group show

What Lies Beneath – New Art from South Africa

11.08 – 09.09.2006

The exhibition What Lies Beneath – New Art from South Africa presents works by Wim Botha, Mustafa Maluka and Deborah Poynton, who have lately manifested themselves with powerful contributions to the art scene in South Africa and internationally.


South Africa is undergoing a furious, cultural development. Now, more than ten years after the first democratic elections in the country, a new generation of contemporary artists has emerged. A generation that is not burdened by laws of racial segregation and censorship, and a generation who have long ago risen above the horizon of their once isolated home country. Influenced by South Africa’s multicultural reality, the young artists confront the sins of the past and the conflicts of the present through personal and highly engaged works and projects.


'What Lies Beneath – New Art from South Africa' presents three artists, who each in their distinctive way reflect on both our presence in the world as well as identity, position and category. The three join thematically in the exploration of how the identity relentlessly produces difference and distance as a consequence of its own cultural peculiarity. Wim Botha explores in his installations and sculptures the mythological relation between the body and the divine. With the inclusion of historical icons such as the portrait bust or the coat of arms, Botha points to religion’s paradoxical secular character. Botha often represents the body in a baroque, ecstatic state, and we typically meet it in a partly ruined or fragmented form.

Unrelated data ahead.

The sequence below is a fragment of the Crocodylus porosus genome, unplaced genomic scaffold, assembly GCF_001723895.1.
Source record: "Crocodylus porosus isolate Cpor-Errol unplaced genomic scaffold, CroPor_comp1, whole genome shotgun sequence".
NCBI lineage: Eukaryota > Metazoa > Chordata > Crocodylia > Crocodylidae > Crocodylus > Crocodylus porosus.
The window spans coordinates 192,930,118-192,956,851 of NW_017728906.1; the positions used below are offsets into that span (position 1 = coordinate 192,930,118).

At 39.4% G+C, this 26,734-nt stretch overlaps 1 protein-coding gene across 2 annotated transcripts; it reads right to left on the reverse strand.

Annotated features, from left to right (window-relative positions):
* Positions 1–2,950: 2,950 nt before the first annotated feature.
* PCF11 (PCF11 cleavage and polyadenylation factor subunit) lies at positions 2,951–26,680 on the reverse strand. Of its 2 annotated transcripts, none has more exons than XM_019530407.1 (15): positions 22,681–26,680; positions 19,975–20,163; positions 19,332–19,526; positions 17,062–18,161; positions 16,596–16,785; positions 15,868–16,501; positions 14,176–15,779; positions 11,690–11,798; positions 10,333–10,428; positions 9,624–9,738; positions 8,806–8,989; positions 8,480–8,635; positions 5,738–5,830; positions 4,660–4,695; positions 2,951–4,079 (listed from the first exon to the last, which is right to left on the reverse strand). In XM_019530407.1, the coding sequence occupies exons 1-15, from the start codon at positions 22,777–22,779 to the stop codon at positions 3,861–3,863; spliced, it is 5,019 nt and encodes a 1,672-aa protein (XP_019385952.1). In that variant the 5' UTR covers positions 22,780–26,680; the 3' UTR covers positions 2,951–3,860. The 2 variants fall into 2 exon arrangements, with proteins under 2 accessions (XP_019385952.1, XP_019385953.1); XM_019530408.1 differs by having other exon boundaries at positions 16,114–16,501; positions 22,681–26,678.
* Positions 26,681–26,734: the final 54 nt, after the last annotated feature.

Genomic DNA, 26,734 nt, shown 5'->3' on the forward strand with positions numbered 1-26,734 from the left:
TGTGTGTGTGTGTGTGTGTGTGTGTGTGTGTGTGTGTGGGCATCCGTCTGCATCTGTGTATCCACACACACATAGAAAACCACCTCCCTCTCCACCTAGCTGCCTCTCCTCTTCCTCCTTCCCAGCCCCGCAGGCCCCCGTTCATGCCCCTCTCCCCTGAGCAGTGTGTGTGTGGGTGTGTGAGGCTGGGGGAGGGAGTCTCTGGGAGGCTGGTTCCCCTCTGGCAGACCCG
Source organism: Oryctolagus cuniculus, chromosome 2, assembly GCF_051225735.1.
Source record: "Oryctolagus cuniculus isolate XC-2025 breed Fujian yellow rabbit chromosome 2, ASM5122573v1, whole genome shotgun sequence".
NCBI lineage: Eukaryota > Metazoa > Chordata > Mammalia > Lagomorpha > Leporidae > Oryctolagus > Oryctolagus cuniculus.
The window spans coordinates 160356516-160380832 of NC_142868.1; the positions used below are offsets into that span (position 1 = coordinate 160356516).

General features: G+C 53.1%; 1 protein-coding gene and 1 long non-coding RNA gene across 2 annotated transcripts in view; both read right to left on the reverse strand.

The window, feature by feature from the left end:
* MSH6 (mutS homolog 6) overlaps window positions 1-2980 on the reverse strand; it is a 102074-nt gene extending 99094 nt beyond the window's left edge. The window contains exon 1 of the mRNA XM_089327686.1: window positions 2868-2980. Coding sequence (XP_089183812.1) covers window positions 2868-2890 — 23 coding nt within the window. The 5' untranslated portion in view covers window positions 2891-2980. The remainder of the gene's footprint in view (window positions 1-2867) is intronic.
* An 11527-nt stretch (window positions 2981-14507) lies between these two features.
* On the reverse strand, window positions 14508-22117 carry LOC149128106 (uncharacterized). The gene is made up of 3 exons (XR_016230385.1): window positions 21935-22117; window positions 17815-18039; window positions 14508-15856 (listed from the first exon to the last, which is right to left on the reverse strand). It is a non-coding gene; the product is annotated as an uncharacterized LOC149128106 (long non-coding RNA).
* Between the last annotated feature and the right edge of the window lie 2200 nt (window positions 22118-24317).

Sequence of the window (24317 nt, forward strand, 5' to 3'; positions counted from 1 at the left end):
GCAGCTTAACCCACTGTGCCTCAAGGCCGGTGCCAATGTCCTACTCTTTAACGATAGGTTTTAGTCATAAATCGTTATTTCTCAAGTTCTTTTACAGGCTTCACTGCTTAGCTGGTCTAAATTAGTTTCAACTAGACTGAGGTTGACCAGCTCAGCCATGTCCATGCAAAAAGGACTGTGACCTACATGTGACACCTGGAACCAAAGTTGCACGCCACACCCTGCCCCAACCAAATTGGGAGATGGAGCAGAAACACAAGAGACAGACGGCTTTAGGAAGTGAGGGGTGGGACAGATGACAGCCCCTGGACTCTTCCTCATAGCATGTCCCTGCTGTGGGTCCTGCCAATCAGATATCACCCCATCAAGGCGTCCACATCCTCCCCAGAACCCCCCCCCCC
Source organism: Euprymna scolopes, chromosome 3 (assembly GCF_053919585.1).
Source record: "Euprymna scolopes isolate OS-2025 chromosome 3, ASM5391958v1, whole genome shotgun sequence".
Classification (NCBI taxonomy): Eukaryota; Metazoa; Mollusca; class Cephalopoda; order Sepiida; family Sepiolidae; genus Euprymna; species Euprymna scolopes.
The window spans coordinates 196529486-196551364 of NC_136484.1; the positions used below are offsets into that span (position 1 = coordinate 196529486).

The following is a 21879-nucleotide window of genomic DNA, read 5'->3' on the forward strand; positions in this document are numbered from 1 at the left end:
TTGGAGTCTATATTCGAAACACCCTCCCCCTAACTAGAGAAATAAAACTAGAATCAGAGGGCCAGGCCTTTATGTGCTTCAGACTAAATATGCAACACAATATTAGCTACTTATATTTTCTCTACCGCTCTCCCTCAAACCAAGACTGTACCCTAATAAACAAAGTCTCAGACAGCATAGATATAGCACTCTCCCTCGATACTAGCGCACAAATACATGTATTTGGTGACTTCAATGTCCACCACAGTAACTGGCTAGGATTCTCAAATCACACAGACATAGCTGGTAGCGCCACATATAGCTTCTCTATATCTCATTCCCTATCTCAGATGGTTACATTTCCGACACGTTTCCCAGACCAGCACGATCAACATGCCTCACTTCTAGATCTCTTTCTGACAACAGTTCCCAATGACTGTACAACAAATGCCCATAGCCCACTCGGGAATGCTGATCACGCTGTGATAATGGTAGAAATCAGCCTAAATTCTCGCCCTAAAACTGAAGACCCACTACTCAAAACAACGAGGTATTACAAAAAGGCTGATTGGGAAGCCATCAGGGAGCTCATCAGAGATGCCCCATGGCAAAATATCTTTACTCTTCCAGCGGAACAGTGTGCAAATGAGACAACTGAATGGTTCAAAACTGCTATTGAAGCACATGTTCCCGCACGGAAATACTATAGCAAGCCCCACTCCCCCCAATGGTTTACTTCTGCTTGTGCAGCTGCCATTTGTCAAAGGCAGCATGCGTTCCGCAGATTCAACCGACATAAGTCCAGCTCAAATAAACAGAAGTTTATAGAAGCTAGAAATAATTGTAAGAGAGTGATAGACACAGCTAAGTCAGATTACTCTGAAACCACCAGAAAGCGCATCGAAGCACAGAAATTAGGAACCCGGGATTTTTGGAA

Mustafa Maluka questions in his works issues around black masculinity and representation. In colourful paintings, which reference graffiti, hip hop and pop culture, Maluka shows facets of the liberated black man. Nevertheless, the bright colours hide a dark background, and one becomes aware through Maluka’s works of the white, European spectators’ traditionally reductive representation of the black man. Deborah Poynton unfolds in her seemingly hyper realistic paintings an inner, psychological landscape. The nude figures in Poynton’s works seem to lay bare their innermost soul to the viewer. However, in Poynton’s works the body is yet another image which captivates the viewer in a relationship of seduction and desire. A relationship, which nevertheless remains unsolved.